9 Mental Health Benefits of Art
For many of us, drawing, painting, sculpting or simply doodling is an enjoyable way to spend some time. We used to do it when we were kids, either in art class or on our own during a rainy afternoon. Occasionally you may have surprised yourself at what you’d created. And even if it wasn’t something you wanted to show your teacher, the act of filling the page with whatever came into your head was enjoyable and engaging.
Sadly, artistic activities tend to fall by the wayside as we grow older, replaced by more “serious” subjects or the demands of career and family. For older adults, however, now is a great time to pick up a paintbrush or start to draw and doodle. Why? Because art offers seriously good benefits for seniors. From self-esteem and self-expression to stress relief and social connection, the mental health benefits of art cover a wide range of cognitive, emotional and physical attributes. Which is why you should take it up again.
Mental Health Benefits of Art
Here are just some of the mental health benefits of art you can look forward to:
Creating art can help carry you into the past, delve deeper into the present, and transport you to places in your unconscious mind. Hey, you’re more fascinating than you ever knew!
The goal of making art isn’t to become the next Grandma Moses. Rather, it’s a process of finding meaning and learning something about yourself. Plus, learning a craft through practice and perseverance can boost your self-esteem.
3. Emotional Release
Art gives you a healthy outlet for expressing your feelings. Complex emotions can’t always be expressed with words. Lines, shapes and colors can translate your emotional experience into something visual.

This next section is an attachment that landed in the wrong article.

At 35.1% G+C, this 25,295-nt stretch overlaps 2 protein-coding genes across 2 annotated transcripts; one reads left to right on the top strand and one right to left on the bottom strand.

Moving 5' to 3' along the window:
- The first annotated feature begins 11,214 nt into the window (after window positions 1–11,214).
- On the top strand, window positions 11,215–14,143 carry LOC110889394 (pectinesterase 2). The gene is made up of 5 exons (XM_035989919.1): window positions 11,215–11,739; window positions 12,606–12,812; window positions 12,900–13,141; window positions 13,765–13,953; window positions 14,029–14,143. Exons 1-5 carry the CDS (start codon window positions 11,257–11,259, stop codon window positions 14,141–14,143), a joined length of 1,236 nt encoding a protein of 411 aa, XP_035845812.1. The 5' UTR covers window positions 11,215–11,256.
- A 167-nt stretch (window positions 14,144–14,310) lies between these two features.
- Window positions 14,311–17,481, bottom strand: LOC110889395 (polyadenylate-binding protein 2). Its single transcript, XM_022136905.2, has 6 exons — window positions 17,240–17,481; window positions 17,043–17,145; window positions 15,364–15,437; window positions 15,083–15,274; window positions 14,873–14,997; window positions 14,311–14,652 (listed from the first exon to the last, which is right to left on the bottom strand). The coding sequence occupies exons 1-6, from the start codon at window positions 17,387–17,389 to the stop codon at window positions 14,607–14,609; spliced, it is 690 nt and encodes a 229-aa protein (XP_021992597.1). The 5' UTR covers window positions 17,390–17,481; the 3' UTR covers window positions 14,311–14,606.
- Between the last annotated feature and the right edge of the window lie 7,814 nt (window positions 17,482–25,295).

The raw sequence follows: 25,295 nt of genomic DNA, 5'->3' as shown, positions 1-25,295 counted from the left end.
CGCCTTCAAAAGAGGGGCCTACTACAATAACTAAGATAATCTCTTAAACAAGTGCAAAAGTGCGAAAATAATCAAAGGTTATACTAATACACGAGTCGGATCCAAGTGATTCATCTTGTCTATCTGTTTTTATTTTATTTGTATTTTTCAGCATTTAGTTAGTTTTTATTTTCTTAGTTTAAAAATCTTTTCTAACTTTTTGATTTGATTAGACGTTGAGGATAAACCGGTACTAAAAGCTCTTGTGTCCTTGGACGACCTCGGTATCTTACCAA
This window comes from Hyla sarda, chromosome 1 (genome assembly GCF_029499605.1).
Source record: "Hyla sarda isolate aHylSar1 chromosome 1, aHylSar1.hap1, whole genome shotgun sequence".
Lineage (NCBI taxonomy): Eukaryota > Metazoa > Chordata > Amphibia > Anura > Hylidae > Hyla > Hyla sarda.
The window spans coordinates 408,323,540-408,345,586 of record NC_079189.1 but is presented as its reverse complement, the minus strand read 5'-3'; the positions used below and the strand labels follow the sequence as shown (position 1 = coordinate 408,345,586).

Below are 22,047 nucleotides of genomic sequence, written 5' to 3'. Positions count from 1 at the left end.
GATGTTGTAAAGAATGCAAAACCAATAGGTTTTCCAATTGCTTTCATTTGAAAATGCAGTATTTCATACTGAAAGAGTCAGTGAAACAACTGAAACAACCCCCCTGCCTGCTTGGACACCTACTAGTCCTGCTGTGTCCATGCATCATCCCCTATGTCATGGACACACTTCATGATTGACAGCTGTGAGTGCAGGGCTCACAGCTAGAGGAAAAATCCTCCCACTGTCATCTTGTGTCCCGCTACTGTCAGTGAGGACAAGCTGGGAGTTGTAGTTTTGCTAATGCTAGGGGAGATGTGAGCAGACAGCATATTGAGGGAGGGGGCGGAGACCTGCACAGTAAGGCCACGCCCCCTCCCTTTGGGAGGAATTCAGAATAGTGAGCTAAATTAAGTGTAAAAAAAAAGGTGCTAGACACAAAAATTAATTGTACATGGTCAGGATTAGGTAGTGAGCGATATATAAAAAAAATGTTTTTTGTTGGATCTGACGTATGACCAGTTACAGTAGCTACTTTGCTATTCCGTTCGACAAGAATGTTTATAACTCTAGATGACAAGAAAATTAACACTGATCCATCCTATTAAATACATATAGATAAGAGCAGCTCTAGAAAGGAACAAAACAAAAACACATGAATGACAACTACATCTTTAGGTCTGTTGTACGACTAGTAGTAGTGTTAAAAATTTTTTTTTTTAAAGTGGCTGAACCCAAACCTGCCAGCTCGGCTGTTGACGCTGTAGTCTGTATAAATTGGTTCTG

4. Stress Relief
Researchers found that creating art significantly lowers cortisol levels. High levels of this stress hormone put you at increased risk for many health problems, including anxiety, depression, heart disease, weight gain and memory impairment. This may help explain the popularity of coloring books for adults. If you haven’t tried it, it’s a great way to de-stress and r-e-l-a-x.
5. Enhanced Brain Function
Creativity challenges the mind and results in the formation of new dendrites, the brain’s communication channels. In other words, art helps keep your mind sharp. Creating art also improves fine motor skills.
6. Increased Focus
Making art induces “flow” — that sense of losing yourself and being fully present in the moment. This meditative state focuses your mind and temporarily pushes aside all your worries. Athletes call it the zone. Meditators call it mindfulness. On a physical level, flow lowers stress, anxiety and blood pressure.
Creating visual art makes you feel good. Drawing, painting, collaging, sculpting clay, cake decorating, knitting, scrapbooking — anything that engages your mind activates your brain’s reward center and stimulates the release of dopamine. Increased levels of this feel-good neurotransmitter can be very helpful if you are battling anxiety or depression.
Making art a group activity is an excellent way to build healthy connections with other people. Maintaining social connections is good for your mental and physical health. Frequent social contact has been shown to reduce cognitive decline and improve vitality.
9. Longer Life
Engaging in the arts can reduce loneliness, promote empathy and emotional intelligence, and keep you from being sedentary — all factors that contribute to a longer life. One study in Britain found that simply going to a museum or the theater once a month reduced mortality.
Art is for Everyone at Timber Ridge
It doesn’t matter whether you’re a beginner or an accomplished artist, the mental health benefits of art are too great to ignore. At Timber Ridge, residents can get in touch with their inner artist in a number of ways. There are art classes in our creative arts studio and a woodworking club called The Sawdusters who, among other things, make toys in our woodworking shop to donate to local hospitals at Christmas. Art therapy is also part of our memory care program, helping residents communicate and express themselves through art. To learn more about opportunities for making art and leading a healthier, happier, more creative life, get in touch.